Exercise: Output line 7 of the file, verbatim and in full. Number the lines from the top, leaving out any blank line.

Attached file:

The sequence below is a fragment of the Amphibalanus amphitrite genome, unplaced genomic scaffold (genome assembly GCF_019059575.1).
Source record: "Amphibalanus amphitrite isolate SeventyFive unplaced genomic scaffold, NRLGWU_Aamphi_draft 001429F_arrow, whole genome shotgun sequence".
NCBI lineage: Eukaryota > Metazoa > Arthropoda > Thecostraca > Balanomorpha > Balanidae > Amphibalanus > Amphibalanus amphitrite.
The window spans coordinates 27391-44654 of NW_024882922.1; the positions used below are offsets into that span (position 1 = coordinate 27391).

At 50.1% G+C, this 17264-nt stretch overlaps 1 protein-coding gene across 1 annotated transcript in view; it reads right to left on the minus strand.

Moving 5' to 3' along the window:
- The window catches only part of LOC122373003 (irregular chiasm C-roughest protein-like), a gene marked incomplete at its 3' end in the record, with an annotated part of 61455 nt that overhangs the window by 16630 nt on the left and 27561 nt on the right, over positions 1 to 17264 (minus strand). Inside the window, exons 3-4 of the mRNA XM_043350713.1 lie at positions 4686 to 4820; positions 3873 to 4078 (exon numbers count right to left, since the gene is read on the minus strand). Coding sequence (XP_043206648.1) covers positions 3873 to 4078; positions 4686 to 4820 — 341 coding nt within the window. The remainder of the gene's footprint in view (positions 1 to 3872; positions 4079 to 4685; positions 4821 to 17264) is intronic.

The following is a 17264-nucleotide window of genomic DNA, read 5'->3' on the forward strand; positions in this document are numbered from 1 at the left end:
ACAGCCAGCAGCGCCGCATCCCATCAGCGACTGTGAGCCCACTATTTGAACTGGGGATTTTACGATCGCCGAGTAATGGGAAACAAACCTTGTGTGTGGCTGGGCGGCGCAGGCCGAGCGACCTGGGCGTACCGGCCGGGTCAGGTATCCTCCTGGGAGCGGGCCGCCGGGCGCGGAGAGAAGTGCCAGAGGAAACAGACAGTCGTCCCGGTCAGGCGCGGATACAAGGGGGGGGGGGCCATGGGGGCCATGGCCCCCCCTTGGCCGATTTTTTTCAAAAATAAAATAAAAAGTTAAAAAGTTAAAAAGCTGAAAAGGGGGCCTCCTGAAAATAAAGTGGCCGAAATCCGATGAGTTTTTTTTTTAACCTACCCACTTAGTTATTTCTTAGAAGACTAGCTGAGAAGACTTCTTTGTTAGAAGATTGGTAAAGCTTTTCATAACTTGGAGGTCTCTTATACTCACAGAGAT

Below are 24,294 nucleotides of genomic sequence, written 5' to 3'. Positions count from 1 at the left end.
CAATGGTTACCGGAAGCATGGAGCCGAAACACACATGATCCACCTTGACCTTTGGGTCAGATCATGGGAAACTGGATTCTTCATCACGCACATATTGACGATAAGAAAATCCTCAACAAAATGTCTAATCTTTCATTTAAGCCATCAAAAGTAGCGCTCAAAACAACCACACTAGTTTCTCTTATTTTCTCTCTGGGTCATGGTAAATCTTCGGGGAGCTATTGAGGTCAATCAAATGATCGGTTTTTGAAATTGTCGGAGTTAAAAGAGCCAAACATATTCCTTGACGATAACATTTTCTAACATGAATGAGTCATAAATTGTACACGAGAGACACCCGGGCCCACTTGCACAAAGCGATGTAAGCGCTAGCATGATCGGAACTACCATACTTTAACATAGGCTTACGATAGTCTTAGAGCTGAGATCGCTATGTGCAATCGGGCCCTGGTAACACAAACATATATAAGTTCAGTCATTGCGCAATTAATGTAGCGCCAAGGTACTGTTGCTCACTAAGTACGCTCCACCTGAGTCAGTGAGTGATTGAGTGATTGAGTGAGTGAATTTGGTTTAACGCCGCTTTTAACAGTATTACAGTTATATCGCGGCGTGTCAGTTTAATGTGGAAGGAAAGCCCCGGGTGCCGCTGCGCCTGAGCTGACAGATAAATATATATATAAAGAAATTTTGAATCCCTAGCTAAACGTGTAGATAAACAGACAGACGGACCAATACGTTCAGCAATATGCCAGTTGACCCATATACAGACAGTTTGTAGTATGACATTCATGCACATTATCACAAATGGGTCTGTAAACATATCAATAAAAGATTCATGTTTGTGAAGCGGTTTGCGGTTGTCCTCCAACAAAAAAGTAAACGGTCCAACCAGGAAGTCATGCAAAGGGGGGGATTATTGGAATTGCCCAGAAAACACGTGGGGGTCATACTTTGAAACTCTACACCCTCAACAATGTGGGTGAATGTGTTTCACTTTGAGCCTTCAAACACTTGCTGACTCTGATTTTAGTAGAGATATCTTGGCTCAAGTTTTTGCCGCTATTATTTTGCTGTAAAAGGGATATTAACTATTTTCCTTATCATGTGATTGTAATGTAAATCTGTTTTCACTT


- The window catches only part of LOC122373003 (irregular chiasm C-roughest protein-like), a gene marked incomplete at its 3' end in the record, with an annotated part of 61455 nt that overhangs the window by 16630 nt on the left and 27561 nt on the right, over positions 1 to 17264 (minus strand). Inside the window, exons 3-4 of the mRNA XM_043350713.1 lie at positions 4686 to 4820; positions 3873 to 4078 (exon numbers count right to left, since the gene is read on the minus strand). Coding sequence (XP_043206648.1) covers positions 3873 to 4078; positions 4686 to 4820 — 341 coding nt within the window. The remainder of the gene's footprint in view (positions 1 to 3872; positions 4079 to 4685; positions 4821 to 17264) is intronic.